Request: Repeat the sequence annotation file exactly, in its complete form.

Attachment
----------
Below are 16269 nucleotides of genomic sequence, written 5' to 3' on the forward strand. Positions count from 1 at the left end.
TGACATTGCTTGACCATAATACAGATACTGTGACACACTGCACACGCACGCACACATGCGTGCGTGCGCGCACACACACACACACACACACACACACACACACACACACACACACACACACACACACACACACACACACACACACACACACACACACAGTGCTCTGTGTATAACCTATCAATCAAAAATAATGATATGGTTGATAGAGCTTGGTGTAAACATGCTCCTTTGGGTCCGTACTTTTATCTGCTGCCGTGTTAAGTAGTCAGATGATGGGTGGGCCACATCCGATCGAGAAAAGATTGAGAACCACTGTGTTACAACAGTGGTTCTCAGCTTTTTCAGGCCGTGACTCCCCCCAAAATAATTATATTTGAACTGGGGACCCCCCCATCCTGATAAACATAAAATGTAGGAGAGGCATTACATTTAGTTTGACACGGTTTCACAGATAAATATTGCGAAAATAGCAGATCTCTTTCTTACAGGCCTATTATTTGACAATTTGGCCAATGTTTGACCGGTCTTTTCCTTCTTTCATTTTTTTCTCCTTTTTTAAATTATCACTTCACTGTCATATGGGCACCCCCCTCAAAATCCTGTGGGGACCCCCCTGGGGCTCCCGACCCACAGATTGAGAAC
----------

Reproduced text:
Below are 16269 nucleotides of genomic sequence, written 5' to 3' on the forward strand. Positions count from 1 at the left end.
TGACATTGCTTGACCATAATACAGATACTGTGACACACTGCACACGCACGCACACATGCGTGCGTGCGCGCACACACACACACACACACACACACACACACACACACACACACACACACACACACACACACACACACACACACACACACACACACACAGTGCTCTGTGTATAACCTATCAATCAAAAATAATGATATGGTTGATAGAGCTTGGTGTAAACATGCTCCTTTGGGTCCGTACTTTTATCTGCTGCCGTGTTAAGTAGTCAGATGATGGGTGGGCCACATCCGATCGAGAAAAGATTGAGAACCACTGTGTTACAACAGTGGTTCTCAGCTTTTTCAGGCCGTGACTCCCCCCAAAATAATTATATTTGAACTGGGGACCCCCCCATCCTGATAAACATAAAATGTAGGAGAGGCATTACATTTAGTTTGACACGGTTTCACAGATAAATATTGCGAAAATAGCAGATCTCTTTCTTACAGGCCTATTATTTGACAATTTGGCCAATGTTTGACCGGTCTTTTCCTTCTTTCATTTTTTTCTCCTTTTTTAAATTATCACTTCACTGTCATATGGGCACCCCCCTCAAAATCCTGTGGGGACCCCCCTGGGGCTCCCGACCCACAGATTGAGAAC